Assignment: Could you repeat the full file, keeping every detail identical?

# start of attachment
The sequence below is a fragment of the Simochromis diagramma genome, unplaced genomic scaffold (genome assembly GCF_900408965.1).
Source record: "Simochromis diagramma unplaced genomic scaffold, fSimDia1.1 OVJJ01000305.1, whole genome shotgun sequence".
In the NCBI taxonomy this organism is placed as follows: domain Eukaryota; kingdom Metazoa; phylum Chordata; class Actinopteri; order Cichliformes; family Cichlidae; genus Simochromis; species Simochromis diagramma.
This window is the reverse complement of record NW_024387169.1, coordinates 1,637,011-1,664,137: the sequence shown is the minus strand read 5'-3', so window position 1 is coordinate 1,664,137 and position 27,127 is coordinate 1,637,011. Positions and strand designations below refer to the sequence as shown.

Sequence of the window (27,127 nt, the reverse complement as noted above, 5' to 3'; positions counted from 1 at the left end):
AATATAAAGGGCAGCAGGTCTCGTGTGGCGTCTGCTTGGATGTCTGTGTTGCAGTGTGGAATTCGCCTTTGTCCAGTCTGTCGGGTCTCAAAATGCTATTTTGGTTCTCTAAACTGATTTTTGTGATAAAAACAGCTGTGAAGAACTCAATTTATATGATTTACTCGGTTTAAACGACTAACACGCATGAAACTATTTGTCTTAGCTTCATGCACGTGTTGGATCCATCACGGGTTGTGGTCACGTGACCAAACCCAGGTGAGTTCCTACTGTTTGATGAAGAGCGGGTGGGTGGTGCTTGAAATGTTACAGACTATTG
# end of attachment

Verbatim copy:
The sequence below is a fragment of the Simochromis diagramma genome, unplaced genomic scaffold (genome assembly GCF_900408965.1).
Source record: "Simochromis diagramma unplaced genomic scaffold, fSimDia1.1 OVJJ01000305.1, whole genome shotgun sequence".
In the NCBI taxonomy this organism is placed as follows: domain Eukaryota; kingdom Metazoa; phylum Chordata; class Actinopteri; order Cichliformes; family Cichlidae; genus Simochromis; species Simochromis diagramma.
This window is the reverse complement of record NW_024387169.1, coordinates 1,637,011-1,664,137: the sequence shown is the minus strand read 5'-3', so window position 1 is coordinate 1,664,137 and position 27,127 is coordinate 1,637,011. Positions and strand designations below refer to the sequence as shown.

Sequence of the window (27,127 nt, the reverse complement as noted above, 5' to 3'; positions counted from 1 at the left end):
AATATAAAGGGCAGCAGGTCTCGTGTGGCGTCTGCTTGGATGTCTGTGTTGCAGTGTGGAATTCGCCTTTGTCCAGTCTGTCGGGTCTCAAAATGCTATTTTGGTTCTCTAAACTGATTTTTGTGATAAAAACAGCTGTGAAGAACTCAATTTATATGATTTACTCGGTTTAAACGACTAACACGCATGAAACTATTTGTCTTAGCTTCATGCACGTGTTGGATCCATCACGGGTTGTGGTCACGTGACCAAACCCAGGTGAGTTCCTACTGTTTGATGAAGAGCGGGTGGGTGGTGCTTGAAATGTTACAGACTATTG